The film begins on Mother's Day, 1938 when 14-year-old Ziggy Brennan (Mona Freeman) buys a gardenia for her mother. Ziggy's youthful exuberance disappears when she enters their apartment ...
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The film begins on Mother's Day, 1938 when 14-year-old Ziggy Brennan (Mona Freeman) buys a gardenia for her mother. Ziggy's youthful exuberance disappears when she enters their apartment and finds her mother, Natalie (June Duprez), drinking with a strange man. Natalie introduces Ziggy as her "sister" and quietly cautions Ziggy against calling her "mother." Later, dispensing some motherly-advice, Natalie tells Ziggy that if she learns all the tricks, she'll never have to work for a living. Ziggy goes right out and applies parts of this advice by stealing a valuable lapel pin from a fellow high-school student, and is promptly expelled from school. About five years later, Ziggy has made progress and meets Denny Reagan (James Dunn), who persuades her to go into his racket. Ziggy's role is to telephone people who are planning to move and make arrangements to provide a truck to move the furniture. The departing truck is the last that the owners see of their furniture as it is taken to a ...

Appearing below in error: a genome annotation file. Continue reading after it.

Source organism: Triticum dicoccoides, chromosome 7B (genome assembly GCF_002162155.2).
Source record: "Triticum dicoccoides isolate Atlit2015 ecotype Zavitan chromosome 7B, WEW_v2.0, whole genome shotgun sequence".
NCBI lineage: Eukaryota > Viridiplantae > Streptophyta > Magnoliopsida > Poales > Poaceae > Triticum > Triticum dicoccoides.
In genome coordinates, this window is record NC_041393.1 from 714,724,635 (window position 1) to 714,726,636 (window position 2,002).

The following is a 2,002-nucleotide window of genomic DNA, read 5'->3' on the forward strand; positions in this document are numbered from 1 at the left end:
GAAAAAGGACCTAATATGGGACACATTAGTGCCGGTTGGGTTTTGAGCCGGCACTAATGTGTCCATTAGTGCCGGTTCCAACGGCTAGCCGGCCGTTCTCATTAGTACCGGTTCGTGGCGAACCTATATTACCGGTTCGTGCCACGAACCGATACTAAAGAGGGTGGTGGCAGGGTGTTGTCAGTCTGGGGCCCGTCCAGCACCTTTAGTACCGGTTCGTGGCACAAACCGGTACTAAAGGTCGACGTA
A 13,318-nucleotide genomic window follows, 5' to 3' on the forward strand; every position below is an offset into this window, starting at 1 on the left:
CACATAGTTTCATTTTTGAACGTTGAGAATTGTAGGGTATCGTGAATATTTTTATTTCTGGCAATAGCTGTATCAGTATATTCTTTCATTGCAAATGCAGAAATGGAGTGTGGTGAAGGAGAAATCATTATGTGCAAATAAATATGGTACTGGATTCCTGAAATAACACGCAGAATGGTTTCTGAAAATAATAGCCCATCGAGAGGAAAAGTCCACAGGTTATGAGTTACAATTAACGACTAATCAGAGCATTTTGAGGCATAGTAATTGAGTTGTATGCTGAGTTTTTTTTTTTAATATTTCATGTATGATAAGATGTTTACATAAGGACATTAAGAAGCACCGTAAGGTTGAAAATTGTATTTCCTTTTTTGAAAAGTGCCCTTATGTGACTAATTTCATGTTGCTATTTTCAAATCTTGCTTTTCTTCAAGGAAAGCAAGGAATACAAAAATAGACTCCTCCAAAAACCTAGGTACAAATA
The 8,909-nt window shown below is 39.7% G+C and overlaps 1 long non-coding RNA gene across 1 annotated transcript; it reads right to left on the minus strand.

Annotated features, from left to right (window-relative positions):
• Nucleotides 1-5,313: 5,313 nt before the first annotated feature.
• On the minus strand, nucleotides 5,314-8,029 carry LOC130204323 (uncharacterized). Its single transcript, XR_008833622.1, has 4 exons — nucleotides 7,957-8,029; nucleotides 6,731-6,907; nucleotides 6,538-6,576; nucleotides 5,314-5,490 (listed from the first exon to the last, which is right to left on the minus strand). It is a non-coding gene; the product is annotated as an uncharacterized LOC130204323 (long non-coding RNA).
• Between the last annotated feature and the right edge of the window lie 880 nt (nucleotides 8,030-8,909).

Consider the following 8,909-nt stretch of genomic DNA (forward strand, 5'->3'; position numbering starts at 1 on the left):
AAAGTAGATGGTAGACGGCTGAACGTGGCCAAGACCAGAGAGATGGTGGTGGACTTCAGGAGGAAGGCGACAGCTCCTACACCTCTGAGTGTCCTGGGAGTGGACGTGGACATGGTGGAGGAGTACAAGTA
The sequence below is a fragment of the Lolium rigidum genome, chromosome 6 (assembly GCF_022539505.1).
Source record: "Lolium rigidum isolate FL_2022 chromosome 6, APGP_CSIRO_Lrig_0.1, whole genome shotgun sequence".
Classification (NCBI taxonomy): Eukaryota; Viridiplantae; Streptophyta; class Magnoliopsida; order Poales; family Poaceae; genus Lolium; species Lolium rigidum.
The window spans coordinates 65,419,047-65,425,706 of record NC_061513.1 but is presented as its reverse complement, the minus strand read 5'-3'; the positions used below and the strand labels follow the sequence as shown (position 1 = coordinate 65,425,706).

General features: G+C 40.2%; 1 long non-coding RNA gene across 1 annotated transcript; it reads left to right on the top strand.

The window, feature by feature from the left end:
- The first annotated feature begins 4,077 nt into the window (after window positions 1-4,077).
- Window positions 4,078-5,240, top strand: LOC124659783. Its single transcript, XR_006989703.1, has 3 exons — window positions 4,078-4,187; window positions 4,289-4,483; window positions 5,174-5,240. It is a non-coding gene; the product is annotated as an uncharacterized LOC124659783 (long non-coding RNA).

A Good Picture That Didn't Quite Click With the Audience
Mona Freeman was brought up by a tough, money-hungry, shady, single mother -- June Duprez in quite a change from her role in THE THIEF OF BAGDAD -- and soon falls in with grifting James Dunn. When she steals a watch from a drunk military man, Dunn shows some patriotism and tells her to give it back.... and she winds up married, a war widow and struggling to keep her baby in this movie directed by Alfred Santell.
Miss Freeman was 20 when she made this movie, but she always seemed younger than she was, a factor which hampered her screen career; in this, she looks quite convincing in the opening scene as a 14-year-old girl buying a flower for her mother. She gives a fine, layered performance, but the script, from a story by Adele Rogers St. John, tries to cover too many bases, half tough-girl drama, half weepy-mother-loses-baby soap, with a dose of judicial moralizing and a dash of miraculous intervention. As a result, her characterization, and that of James Dunn, fresh off an Academy Award win for A TREE GROWS IN BROOKLYN may seem not so much nuanced as inconsistent.
I think not. I think it's a good movie, although I find the first half more interesting. That, however, is largely because I don't care for weepy melodramas. Judging by the record, no one was particularly impressed by this picture at the time. Dunn's career resumed its slide, aided by alcoholism; Freeman worked in minor movies for another ten years, then in television until 1972; and Santell, whose directorial career had begun in 1916, and who lived until 1981, never directed another movie.
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